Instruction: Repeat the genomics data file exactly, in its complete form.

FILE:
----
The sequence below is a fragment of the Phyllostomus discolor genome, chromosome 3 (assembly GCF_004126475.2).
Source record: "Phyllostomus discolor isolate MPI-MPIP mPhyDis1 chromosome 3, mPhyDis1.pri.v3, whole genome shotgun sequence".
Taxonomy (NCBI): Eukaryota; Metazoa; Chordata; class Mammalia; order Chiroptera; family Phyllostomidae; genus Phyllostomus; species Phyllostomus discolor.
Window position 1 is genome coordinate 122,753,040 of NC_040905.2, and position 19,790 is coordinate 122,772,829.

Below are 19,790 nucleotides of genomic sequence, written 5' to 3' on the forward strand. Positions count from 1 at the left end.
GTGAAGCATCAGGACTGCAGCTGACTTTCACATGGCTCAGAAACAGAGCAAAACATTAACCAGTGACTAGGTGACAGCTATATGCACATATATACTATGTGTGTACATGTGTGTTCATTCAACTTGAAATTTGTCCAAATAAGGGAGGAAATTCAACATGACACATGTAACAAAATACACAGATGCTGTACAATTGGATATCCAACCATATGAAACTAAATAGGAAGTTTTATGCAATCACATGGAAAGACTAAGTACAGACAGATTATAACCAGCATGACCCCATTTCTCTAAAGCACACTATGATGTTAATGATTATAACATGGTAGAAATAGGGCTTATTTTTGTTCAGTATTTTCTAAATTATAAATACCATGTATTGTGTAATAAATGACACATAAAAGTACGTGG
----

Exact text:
The sequence below is a fragment of the Phyllostomus discolor genome, chromosome 3 (assembly GCF_004126475.2).
Source record: "Phyllostomus discolor isolate MPI-MPIP mPhyDis1 chromosome 3, mPhyDis1.pri.v3, whole genome shotgun sequence".
Taxonomy (NCBI): Eukaryota; Metazoa; Chordata; class Mammalia; order Chiroptera; family Phyllostomidae; genus Phyllostomus; species Phyllostomus discolor.
Window position 1 is genome coordinate 122,753,040 of NC_040905.2, and position 19,790 is coordinate 122,772,829.

Below are 19,790 nucleotides of genomic sequence, written 5' to 3' on the forward strand. Positions count from 1 at the left end.
GTGAAGCATCAGGACTGCAGCTGACTTTCACATGGCTCAGAAACAGAGCAAAACATTAACCAGTGACTAGGTGACAGCTATATGCACATATATACTATGTGTGTACATGTGTGTTCATTCAACTTGAAATTTGTCCAAATAAGGGAGGAAATTCAACATGACACATGTAACAAAATACACAGATGCTGTACAATTGGATATCCAACCATATGAAACTAAATAGGAAGTTTTATGCAATCACATGGAAAGACTAAGTACAGACAGATTATAACCAGCATGACCCCATTTCTCTAAAGCACACTATGATGTTAATGATTATAACATGGTAGAAATAGGGCTTATTTTTGTTCAGTATTTTCTAAATTATAAATACCATGTATTGTGTAATAAATGACACATAAAAGTACGTGG